22. Magnus Ramage

    Skip the link to demagoguery please

    I think this is a great article, but the link to Niall Ferguson's dreadful Reith Lectures (embarrassing in their partisanship given that he's a serious scholar) is wide of the mark. Surely this is a different case altogether? I disagree with Ferguson that the bankers were over-regulated, but the point is that they were being trusted with other people's money to manage, so need in some form to be watched and to be stopped from misusing that money. Users of a software product are in a completely different position - we're not placed in a position of trust in any respect. OK, it was only intended as a partial analogy, but given that it rests on such dodgy grounds to start with, it doesn't really work.

  23. jon 72

    Fess Up

    Who here has slipped a joke clause into a Terms & Conditions web page to see if anybody noticed?

  24. Flocke Kroes Silver badge

    I do read the terms and conditions

    BSD is really short. GPL V2 is clear and simple. GPL V3 is longer and more complicated, but those three cover the vast majority of software I install. Years ago, clicking on a document activated a network install of Microsoft Office. I decided I was not authorised to agree to the terms on behalf of my employer, so I clicked the "Disagree" option. It installed and worked fine.

    If you want some really good terms and conditions, try a porn site. If you accidently subscribe twice, you get charged double. To stop this can call the premium rate number and listen to the prerecorded message. I assume the message says something like "We got your money and we are keeping it". To unsubscribe, fill in the web form and wait for instructions to arrive by email. They should arrive within a decade.

    The first place to look in a contract is how to end it. If that bit is missing or complicated, you know it is time to go elsewhere. The other fun clauses:

    "If any conditions on this contract are not enforcible then the remainder of the contract will still remain in force." This means: "Many of these conditions are attempts to fool you into thinking you do not have statutory rights."

    "This software [a C compiler] will work broadly in line with the printed instructions". The printed instructions were a small card explaining how to install the compiler. Started the installation in Friday morning, and it was still going on Monday morning. Nothing in the 'printed instructions' said installation would complete in under a year.

    Free software: automatic no hassle money back guaranty. Proprietary software: If negligence or malice or our part causes your computer to explode and burn down you house or office, damages are limited to the cost of the software or a replacement CD.

    1. Velv

      Re: I do read the terms and conditions

      "If any conditions on this contract are not enforcible then the remainder of the contract will still remain in force." This means: "Many of these conditions are attempts to fool you into thinking you do not have statutory rights."

      There is an accepted legal process for contracts (blue lining) which permits the removal of a clause without it affecting the remainder of the contract.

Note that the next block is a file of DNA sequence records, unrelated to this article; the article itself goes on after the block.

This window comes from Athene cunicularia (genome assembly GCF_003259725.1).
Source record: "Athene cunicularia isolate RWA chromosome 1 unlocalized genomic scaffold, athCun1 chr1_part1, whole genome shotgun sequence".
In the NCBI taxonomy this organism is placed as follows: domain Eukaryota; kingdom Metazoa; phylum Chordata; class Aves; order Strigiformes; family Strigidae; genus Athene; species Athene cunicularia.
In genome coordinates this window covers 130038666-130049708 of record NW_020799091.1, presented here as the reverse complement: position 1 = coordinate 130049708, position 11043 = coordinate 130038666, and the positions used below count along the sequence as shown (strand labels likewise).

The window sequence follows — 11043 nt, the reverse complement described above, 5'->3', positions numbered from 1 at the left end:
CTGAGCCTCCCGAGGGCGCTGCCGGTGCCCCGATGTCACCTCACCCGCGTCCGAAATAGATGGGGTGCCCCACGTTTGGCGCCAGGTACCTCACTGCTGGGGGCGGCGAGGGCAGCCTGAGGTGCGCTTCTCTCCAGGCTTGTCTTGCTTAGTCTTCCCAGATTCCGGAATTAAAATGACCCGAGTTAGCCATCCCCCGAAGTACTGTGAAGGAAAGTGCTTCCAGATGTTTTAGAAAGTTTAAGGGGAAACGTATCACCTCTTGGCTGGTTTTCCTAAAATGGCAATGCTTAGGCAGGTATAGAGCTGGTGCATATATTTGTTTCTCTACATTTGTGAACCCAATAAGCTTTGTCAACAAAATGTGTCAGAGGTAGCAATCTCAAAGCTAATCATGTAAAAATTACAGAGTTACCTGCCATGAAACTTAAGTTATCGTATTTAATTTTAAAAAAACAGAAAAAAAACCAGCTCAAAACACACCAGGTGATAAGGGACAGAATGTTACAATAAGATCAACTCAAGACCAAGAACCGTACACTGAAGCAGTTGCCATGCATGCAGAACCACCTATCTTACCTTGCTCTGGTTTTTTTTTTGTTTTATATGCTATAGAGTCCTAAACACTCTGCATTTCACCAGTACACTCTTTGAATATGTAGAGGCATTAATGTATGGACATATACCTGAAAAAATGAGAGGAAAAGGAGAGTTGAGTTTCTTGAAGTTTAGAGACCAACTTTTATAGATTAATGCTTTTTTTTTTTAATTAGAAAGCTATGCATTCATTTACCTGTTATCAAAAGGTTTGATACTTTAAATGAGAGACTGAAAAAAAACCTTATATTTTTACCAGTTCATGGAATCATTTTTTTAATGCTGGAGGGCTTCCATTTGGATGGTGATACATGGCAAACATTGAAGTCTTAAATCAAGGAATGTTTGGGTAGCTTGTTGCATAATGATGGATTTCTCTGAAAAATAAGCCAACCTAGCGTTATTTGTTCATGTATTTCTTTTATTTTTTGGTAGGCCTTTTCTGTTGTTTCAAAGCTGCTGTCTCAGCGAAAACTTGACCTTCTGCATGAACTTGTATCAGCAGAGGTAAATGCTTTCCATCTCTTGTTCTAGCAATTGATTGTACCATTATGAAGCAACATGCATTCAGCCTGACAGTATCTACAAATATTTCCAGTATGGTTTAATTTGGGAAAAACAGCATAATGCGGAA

This generally works if you take the overall spirit of the contract, permitting an unfair clause to be removed without declaring the entire contract null and void (which could lead to more serious repercussions). Agreed it is open to abuse.

    2. Joseph Lord

      Re: I do read the terms and conditions

      MIT is pretty common too (very common for Ruby and Python libraries) and very short and permissive too.

  25. Owen Sweeney


    Read the first page of the article.What happened in the end?

    1. Yet Another Anonymous coward Silver badge

      Re: TLDR;

      The kid's psychiatrist was also dead and the women turned out to be a man


        Re: TLDR;

        > the women turned out to be a man.

        How did that work? I know you can fit multiple men into one woman but I didn't know it could be done the other way round.

  26. Dodgy Geezer Silver badge

    Good to see someone noticing...

    ...Yet I’ve come to the conclusion that this discontent has less to do with this process troubling an innate honesty. It is more about an increasing feeling of contempt for the 'I agree and understand' approach that, time and again, undermines personal integrity to perpetuate what amounts to a meaningless relationship....

    I'm glad people are starting to notice this. These changes in perception and relationships are not easily definable, but they ARE very important. They set the whole tone for how a society works.

    In many ways a person from the 1950s would be appalled if they were shown how today's society works. For a start, the assumption in the 1950s was that an MP was honourable. Look at Critchel Down, or the Profumo affair to see what happened if they were shown to have 'slipped'. But politicians (of all parties) since Blair have successfully provided 'leadership' which has resulted in:

    - A widespread contempt for the law

    - The assumption that bare-faced lies are acceptable

    - Operational processes which renders certain sections of the community (mainly the police and politicians) above the law